Fringe 2009: Review—”Storm Still,” Two and a half stars


by Matthew A. Everett | 8/5/09 • A Little Masturbation Goes A Long Way

“You’re bound to lose people when you start having dialogue like this.”

The Nonsense Company

Storm Still

I write the following as a big fan of The Nonsense Company. Their first Minnesota visit with The Great Hymn of Thanksgiving/Conversation Storm in 2006 knocked me on my artistic butt for longer than many a show in recent memory. It landed them on my Top 10 list for 2007, and even a last minute tech disaster and substitution didn’t keep their show, The Prince Myshkins (formerly American Folksongs), from utterly delighting me (and Mom). Their preview in the Out-of-Towner showcase this year promised great things, no surprise there. But though I am a big fan of The Nonsense Company, I am, sadly, not a fan of their current show.

single white fringe geek is the blog of matthew a. everett. in addition to being one of seven bloggers covering the minnesota fringe festival for the daily planet, he blogs throughout the year about theater and culture.

This, despite the fact that their current show, Storm Still, has within it three of my very favorite moments of the Fringe thus far.

Those moments…

The very beginning – a microphone on a stand is positioned over an open book. Someone flips through the pages of the book – and the voices of all the characters within the book flutter out in rapid fire words and phrases, too fast for the human ear to catch and process them all, but a lovely little moment nonetheless. Then a conch shell is set down on the book, underneath the same microphone, and we hear the sound of the sea.

They would return to this use of microphones and sound effects, some matching the item and movement to which they were holding the mic, some in opposition to the item being mic’d. It was an intriguing, bewildering, sometimes disturbing, often quite funny, bit of stage trickery.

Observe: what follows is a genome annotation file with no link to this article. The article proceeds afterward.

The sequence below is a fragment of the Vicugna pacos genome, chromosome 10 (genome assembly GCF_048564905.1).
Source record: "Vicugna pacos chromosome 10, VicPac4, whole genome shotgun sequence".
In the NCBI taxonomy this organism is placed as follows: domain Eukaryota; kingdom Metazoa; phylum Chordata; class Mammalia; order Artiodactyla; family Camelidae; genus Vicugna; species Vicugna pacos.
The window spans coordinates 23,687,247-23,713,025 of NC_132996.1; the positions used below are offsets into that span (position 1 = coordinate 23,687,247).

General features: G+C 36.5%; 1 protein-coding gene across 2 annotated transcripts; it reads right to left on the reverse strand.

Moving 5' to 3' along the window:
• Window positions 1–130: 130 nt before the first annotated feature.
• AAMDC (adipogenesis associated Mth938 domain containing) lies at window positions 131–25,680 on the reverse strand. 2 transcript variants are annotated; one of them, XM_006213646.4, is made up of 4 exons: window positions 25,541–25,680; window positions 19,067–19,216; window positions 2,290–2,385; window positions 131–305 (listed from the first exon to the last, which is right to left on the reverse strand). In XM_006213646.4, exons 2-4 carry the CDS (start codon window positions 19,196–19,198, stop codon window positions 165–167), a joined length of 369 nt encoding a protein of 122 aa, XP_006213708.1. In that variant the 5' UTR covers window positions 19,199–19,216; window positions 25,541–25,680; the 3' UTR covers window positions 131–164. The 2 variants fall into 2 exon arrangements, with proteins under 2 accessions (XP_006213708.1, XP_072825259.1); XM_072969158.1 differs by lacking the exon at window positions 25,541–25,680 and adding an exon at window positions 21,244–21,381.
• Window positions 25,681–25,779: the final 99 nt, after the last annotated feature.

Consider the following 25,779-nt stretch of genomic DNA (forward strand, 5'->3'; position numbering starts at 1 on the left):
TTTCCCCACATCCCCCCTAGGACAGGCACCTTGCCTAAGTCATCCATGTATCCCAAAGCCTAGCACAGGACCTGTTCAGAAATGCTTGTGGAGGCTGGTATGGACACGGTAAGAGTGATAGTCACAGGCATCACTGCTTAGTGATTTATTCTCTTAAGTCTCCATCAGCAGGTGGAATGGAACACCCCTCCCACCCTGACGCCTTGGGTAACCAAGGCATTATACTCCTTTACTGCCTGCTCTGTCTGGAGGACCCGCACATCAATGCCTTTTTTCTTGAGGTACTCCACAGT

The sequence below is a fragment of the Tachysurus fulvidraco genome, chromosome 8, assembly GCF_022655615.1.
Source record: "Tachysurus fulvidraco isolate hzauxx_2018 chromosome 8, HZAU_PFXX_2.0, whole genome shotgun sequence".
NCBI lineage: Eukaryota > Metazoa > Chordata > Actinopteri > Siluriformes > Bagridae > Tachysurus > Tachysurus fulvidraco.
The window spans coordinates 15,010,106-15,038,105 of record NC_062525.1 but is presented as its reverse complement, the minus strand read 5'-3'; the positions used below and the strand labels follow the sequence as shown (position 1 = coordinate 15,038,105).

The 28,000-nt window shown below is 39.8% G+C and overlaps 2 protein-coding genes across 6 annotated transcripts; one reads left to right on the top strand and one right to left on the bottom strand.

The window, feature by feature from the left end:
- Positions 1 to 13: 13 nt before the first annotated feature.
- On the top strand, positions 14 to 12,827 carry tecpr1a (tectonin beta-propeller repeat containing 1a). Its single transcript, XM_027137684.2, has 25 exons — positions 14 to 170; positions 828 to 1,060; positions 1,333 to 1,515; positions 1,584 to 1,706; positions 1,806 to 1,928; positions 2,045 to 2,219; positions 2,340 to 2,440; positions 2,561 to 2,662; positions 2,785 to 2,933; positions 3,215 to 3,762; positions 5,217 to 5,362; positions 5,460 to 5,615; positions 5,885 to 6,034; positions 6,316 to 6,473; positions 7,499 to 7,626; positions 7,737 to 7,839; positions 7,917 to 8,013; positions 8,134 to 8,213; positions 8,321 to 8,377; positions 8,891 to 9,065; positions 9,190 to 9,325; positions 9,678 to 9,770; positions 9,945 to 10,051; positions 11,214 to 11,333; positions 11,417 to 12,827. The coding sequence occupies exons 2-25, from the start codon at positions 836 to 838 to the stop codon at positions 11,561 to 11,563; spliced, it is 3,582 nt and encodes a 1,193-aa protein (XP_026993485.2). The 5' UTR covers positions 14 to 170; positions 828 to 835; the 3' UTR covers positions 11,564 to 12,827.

Later – an edition of King Lear is being questioned. The book cover is being pulled open and shut like the mouth of a puppet with a piece of fishing wire. Simple, but nonetheless fun, and a bit magical.

Later – A tender scene between two human characters. The set-up for the play is that this boys school has been abandoned in the middle of a war. The young men have to fend for themselves when the war raging outside claims their parents, who never come to pick them up from school. So they are left there, continuously revisiting the text of “King Lear” as one way to pass the time. They bond with one another. This scene I like explores one such bond. Ryan Higgins, who plays their Lear, has become inconsolable when the turn of conversation brings up their absent parents. Rick Burkhardt, who plays their Fool, offers comfort to Ryan. First this comfort is emotional, then physical. Rick’s character loves Ryan’s character, much as the Fool loves Lear, and vice versa. Rick assures Ryan that though others pledge their loyalty and lie, he will not abandon him, he will always be present. I don’t recall them ever using the word “love” – in fact, they probably avoid that, as they avoid saying a great many things. But the bond between them is sort of breathtaking in its simple sweetness, sincerity and strength.